Next I loaded a Lindsay Weirich tutorial page in which she paints a fox in the snow. You can find it here.
I got out my new Arteza watercolors and began painting along with Lindsay. This image shows my work after I had applied the first set of washes.
While my paint was drying, I joined husband in the family room. He was sitting in front of the fireplace, basking in the warmth and reading. So cosy. I sat and knitted for a bit while he read. After thirty minutes, my paints were dry and I returned to the studio. It took less than an hour to finish this painting.
What fun. I’m glad that I have decided to learn how to watercolor.
Well, the snow has stopped. After lunch perhaps I will take a walk to enjoy the winter wonderland before tomorrow, when the snow and ice are likely to melt.
Ho, ho ho – I must have been a good girl. Santa left me some wonderful art supplies this Christmas. He knows that I am playing around with color these days.
True confession: Santa was working from my list. This set of 36 watercolors is made by Arteza. The first thing I did after unwrapping them was swatch each color. The Prismacolor pencils are the erasable type. I’ve been told these are very useful in sketching, specifically the line drawing used to start a water color.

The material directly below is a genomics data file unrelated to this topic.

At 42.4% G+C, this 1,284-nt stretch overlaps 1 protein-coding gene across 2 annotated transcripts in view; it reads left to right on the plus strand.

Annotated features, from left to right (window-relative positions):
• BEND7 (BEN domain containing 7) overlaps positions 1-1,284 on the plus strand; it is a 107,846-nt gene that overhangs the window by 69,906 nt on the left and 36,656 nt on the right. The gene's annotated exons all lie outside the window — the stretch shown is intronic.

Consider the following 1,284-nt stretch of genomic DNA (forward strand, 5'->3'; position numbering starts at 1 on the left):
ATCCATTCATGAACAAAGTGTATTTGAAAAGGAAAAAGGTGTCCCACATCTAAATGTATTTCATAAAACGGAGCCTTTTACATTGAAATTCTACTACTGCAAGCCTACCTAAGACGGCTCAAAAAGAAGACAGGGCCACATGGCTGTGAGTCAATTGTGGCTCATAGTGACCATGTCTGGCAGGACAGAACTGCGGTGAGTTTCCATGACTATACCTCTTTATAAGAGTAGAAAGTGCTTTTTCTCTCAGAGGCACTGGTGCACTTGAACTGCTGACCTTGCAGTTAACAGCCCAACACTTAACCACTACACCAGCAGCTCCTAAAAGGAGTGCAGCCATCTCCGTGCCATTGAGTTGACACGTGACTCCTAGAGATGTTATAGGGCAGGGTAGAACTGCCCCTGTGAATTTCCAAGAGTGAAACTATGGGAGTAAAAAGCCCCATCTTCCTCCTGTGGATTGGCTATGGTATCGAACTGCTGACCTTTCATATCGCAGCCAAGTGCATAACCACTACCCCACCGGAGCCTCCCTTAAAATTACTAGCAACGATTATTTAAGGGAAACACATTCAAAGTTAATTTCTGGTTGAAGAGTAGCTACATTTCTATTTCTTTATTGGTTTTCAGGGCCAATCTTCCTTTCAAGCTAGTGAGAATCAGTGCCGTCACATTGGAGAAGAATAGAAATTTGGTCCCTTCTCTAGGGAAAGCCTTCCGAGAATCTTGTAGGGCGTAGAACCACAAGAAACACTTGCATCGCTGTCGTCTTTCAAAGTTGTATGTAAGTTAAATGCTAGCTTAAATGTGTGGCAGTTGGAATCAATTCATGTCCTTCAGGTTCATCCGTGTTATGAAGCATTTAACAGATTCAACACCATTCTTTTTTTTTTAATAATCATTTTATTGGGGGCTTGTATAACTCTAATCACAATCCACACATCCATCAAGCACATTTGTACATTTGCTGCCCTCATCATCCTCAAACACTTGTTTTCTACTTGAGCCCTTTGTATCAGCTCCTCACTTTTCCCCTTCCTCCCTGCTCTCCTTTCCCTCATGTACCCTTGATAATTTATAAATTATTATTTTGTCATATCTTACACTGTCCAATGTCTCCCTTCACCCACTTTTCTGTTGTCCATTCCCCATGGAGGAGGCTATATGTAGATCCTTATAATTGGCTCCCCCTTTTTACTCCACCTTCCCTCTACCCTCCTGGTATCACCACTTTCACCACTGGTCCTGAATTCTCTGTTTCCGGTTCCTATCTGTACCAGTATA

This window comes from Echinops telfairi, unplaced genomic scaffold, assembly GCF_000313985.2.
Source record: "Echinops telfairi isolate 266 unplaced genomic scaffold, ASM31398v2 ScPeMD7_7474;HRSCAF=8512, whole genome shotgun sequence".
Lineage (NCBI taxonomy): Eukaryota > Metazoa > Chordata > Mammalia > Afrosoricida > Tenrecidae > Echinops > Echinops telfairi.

Since Christmas day I have been working fairly steadily on the Arches quilt. I’m pleased that I have finished assembling the hand painted backgrounds of the16 blocks that make up the quilt design.
The images below show a few completed blocks compared to the reference photos I worked from. Here is the upper right block.
This photo shows two blocks, representing the slender upper sections of the Arch.
I’m on a roll now. My hope is to finish the quilt top before the new year.
On a shopping trip to Tulsa I found the backing fabric – a purple-black color with a graffiti style print on it. I still need to choose border fabric. But what color? I am considering something lighter, just to provide separation from the dark blue and purple of the background. But I don’t want the border to compete with the bright yellow-gold of the subject fabric. Suggestions would be welcome.